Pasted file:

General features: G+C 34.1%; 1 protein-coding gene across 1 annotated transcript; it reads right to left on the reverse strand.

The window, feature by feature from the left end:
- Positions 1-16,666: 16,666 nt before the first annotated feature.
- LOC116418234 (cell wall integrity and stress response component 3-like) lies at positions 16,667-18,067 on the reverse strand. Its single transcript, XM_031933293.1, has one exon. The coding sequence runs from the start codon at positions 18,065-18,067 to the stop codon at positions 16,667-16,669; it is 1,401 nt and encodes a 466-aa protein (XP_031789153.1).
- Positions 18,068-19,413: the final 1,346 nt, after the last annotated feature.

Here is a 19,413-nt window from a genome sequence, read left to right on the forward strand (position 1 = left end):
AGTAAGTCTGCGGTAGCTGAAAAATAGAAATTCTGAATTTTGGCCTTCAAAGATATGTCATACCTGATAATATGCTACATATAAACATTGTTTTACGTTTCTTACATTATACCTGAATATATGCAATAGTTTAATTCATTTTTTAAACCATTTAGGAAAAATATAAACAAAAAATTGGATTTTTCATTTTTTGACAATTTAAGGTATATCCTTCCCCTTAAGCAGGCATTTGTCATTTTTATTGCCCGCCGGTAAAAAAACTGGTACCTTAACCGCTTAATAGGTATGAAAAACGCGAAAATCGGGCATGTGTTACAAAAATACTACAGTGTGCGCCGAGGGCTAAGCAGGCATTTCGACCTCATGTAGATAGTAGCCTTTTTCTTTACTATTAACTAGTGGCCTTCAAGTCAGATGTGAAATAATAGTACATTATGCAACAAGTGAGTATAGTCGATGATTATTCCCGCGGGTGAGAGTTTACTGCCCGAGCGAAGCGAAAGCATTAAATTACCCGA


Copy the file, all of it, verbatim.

General features: G+C 34.1%; 1 protein-coding gene across 1 annotated transcript; it reads right to left on the reverse strand.

The window, feature by feature from the left end:
- Positions 1-16,666: 16,666 nt before the first annotated feature.
- LOC116418234 (cell wall integrity and stress response component 3-like) lies at positions 16,667-18,067 on the reverse strand. Its single transcript, XM_031933293.1, has one exon. The coding sequence runs from the start codon at positions 18,065-18,067 to the stop codon at positions 16,667-16,669; it is 1,401 nt and encodes a 466-aa protein (XP_031789153.1).
- Positions 18,068-19,413: the final 1,346 nt, after the last annotated feature.

Here is a 19,413-nt window from a genome sequence, read left to right on the forward strand (position 1 = left end):
AGTAAGTCTGCGGTAGCTGAAAAATAGAAATTCTGAATTTTGGCCTTCAAAGATATGTCATACCTGATAATATGCTACATATAAACATTGTTTTACGTTTCTTACATTATACCTGAATATATGCAATAGTTTAATTCATTTTTTAAACCATTTAGGAAAAATATAAACAAAAAATTGGATTTTTCATTTTTTGACAATTTAAGGTATATCCTTCCCCTTAAGCAGGCATTTGTCATTTTTATTGCCCGCCGGTAAAAAAACTGGTACCTTAACCGCTTAATAGGTATGAAAAACGCGAAAATCGGGCATGTGTTACAAAAATACTACAGTGTGCGCCGAGGGCTAAGCAGGCATTTCGACCTCATGTAGATAGTAGCCTTTTTCTTTACTATTAACTAGTGGCCTTCAAGTCAGATGTGAAATAATAGTACATTATGCAACAAGTGAGTATAGTCGATGATTATTCCCGCGGGTGAGAGTTTACTGCCCGAGCGAAGCGAAAGCATTAAATTACCCGA